Diesels and Hybrids Gaining U.S. Marketshare
There will be a significant shift in the product mix of powerplants used in light vehicles, for the US market, with diesel engines and hybrid-electric powerplants beginning to take share away from spark ignition internal combustion engines, according to a new report from the Ohio industrial research firm Freedonia Group.
The fuel price spike that occurred in 2005 created new interest in fuel-efficient powertrain technologies, which has boosted demand for hybrid-electric vehicles and, to an extent, for diesel engines. As a result, diesels and hybrid-electric technologies are forecast to power a much larger percentage of all new light vehicles in 2014. Fuel cells remain a more distant promise. These and other trends are presented in Hybrid Electric Vehicles & Competing Automotive Powerplants, a new study from The Freedonia Group, Inc., a Cleveland-based industrial market research firm.
Despite rapid gains in alternative powerplant types, the conventional spark ignition internal combustion engine (ICE) will remain the dominant powerplant technology in the US throughout the forecast period. The spark ignition ICE’s continued ability to cost-effectively meet tighter emissions standards yet provide high levels of power and driveability will ensure its position in the marketplace. The diesel ICE has recently emerged as a legitimate substitute for the spark ignition engine in the US light vehicle market both from a business and a regulatory perspective.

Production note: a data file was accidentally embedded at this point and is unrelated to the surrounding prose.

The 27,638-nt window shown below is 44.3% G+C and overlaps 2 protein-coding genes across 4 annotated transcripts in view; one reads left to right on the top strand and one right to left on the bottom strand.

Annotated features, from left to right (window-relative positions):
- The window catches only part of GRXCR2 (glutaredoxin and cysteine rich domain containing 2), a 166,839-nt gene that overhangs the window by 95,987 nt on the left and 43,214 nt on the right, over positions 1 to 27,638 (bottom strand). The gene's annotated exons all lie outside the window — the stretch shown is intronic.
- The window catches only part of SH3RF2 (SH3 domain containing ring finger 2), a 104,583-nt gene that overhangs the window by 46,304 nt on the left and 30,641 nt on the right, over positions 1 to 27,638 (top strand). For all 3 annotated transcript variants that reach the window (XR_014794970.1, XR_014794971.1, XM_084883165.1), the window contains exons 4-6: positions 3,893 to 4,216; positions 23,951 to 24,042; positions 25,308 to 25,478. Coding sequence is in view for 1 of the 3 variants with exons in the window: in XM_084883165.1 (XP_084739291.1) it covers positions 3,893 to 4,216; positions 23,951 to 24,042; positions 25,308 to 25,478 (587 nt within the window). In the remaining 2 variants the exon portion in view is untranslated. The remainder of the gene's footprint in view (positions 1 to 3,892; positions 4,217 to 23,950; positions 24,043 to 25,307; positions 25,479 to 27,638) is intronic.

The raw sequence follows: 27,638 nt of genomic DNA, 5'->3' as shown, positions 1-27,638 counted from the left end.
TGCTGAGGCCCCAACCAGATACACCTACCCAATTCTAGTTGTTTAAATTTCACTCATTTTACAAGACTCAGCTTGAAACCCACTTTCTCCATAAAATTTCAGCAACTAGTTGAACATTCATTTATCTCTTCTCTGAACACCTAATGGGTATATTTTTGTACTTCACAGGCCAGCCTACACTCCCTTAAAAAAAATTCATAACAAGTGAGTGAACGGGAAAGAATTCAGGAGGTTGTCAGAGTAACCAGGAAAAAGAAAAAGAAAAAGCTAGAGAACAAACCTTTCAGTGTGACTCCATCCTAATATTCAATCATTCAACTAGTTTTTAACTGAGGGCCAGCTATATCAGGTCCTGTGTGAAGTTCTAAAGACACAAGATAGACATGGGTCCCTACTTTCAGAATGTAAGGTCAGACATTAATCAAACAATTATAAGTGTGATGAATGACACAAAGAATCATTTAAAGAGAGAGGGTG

The tremendous success of the technology in Europe, where it is on the verge of capturing 50 percent of the light vehicle market, amply demonstrates the advances made in light diesel direct injection technology in the past decade. Growth will be robust, due in part to the introduction of low-sulphur fuels (scheduled for late 2006).
The market for hybrid-electric ICEs will expand significantly from a relatively small base in 2004. Demand is being driven both by increased concerns regarding fuel prices and the additional performance HEVs can offer in acceleration. Two types of hybrids are currently being developed: full hybrids, with large high voltage battery packs; and mild hybrids, which provide less electric power to operate the vehicle but can be more easily integrated into existing ICE drivetrains and are more cost effective. Fuel cell-powered vehicles will emerge slowly in the next decade.
Significant but apparently soluble vehicle-related engineering challenges as well as daunting fueling infrastructure requirements will limit commercialisation.
Hybrid Electric Vehicles & Competing Automotive Powerplants (published 01/2006, 291 pages) is available for $4,200 from The Freedonia Group, Inc., 767 Beta Drive, Cleveland, OH 44143-2326. For further details, please contact Corinne Gangloff by
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